Prototype manufacture is an essential phase in the new product design process. The entire process of crafting a prototype is intricate. Gaining knowledge of these processes can greatly benefit designers and engineers in their design and engineering tasks, ensuring the manufacturability of their designs and the ability to bring their ideas to life for product design by prototype manufacture. Join us as we delve into the remarkable journey of prototyping.

What is prototyping?

Prototyping creates a preliminary or early version of a product, system, or component to test, evaluate, and refine its design before moving on to the final production stage. Though prototypes can be physical, digital, or conceptual models that represent the key features and functionalities of the intended product, we are talking about physical prototypes in this article.

What are the different types of prototypes?

The classification of prototypes can be based on various criteria, such as materials, processes, and purposes. For a better general understanding, we will focus on the purposes of prototypes.

Prototypes serve many purposes during the product development process, each addressing specific aspects of design, functionality, and feasibility. Some common types of prototypes based on purpose include:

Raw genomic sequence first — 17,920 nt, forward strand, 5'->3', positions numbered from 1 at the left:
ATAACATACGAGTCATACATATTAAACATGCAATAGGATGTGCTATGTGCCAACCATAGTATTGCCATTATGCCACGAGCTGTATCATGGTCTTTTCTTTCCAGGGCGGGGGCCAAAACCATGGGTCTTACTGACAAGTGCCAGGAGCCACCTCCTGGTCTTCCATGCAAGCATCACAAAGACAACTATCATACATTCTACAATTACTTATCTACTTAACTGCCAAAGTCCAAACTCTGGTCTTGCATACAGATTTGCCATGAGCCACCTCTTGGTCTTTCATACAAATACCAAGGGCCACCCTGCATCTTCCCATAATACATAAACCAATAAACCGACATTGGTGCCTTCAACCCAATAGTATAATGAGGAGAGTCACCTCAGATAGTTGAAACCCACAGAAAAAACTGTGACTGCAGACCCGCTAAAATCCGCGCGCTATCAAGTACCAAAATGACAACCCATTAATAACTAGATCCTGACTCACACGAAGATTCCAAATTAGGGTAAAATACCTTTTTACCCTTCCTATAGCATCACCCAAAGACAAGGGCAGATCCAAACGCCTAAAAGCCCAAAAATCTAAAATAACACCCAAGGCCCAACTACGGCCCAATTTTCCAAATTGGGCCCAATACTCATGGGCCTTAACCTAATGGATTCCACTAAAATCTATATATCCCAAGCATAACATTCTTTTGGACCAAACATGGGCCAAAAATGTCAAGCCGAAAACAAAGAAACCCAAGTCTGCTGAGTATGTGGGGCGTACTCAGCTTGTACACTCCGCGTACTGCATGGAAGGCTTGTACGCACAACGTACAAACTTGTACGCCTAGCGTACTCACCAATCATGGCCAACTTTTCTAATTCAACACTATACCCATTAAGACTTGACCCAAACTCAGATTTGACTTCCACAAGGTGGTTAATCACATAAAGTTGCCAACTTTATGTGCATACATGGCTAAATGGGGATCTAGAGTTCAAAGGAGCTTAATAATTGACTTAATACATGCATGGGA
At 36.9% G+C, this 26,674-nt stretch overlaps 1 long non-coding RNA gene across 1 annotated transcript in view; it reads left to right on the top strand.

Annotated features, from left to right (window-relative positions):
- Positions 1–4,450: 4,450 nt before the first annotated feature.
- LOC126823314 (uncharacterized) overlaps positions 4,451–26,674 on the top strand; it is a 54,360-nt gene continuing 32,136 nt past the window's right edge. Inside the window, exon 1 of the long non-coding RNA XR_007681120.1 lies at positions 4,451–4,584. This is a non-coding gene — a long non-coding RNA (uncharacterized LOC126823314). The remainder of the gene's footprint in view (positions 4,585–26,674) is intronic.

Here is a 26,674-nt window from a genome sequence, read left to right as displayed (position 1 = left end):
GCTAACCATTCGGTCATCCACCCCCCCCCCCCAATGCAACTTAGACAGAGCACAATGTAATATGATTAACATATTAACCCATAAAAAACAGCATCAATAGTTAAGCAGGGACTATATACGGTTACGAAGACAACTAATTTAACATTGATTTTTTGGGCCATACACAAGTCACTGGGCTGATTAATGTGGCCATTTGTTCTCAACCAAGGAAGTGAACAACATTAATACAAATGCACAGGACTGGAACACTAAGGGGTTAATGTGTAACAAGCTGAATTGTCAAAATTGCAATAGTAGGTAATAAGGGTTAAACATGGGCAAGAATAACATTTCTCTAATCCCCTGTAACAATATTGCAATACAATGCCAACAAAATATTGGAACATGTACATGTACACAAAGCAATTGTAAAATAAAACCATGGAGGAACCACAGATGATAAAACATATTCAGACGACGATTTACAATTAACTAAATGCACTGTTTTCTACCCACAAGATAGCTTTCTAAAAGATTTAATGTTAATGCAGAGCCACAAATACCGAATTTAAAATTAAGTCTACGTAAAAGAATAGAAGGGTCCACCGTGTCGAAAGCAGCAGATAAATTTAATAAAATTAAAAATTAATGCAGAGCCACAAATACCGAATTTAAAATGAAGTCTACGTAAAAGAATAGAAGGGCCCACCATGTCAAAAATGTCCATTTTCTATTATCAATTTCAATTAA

Appearance prototype

An appearance prototype primarily focuses on evaluating the product's visual design to ensure it aligns with aesthetic standards. It requires an appealing looking, and precise color matching, and places less emphasis on internal processing, mainly showcasing the external structure.


Structural prototype

The main objective of a structural prototype is to assess structural integrity and rationality. It demands higher dimensional accuracy and places a relatively lower focus on appearance. During production, it is essential to test whether the structure meets requirements and whether it can be integrated into the appropriate position. An unreasonable structure may lead to interference during future installation and use.


Functional prototype

The functional prototype aims to replicate the appearance, structure, and functionality of the end-use product. It can be regarded as a pre-market finished product. Functional prototypes present the highest challenge and requirements among all prototype types, resulting in a higher price point.


What are the processes of prototyping?

Various prototyping processes are employed to produce prototypes with different levels of detail, functionality, and material properties. 

CNC machining

CNC (Computer Numerical Control) machining is based on an automated machine equipped with a program control system. This control system can logically process programs with specified control codes or other symbolic instructions, decode them, and subsequently cause the machine tool to move and process parts. It is a subtractive manufacturing that is highly precise and suitable for creating prototypes with complex geometries and tight tolerances. CNC machining can work with a wide range of materials, including metals, plastics, and composites. Due to its accuracy and versatility, CNC machining is widely used in various industries for creating functional prototypes, as well as final products.


3D printing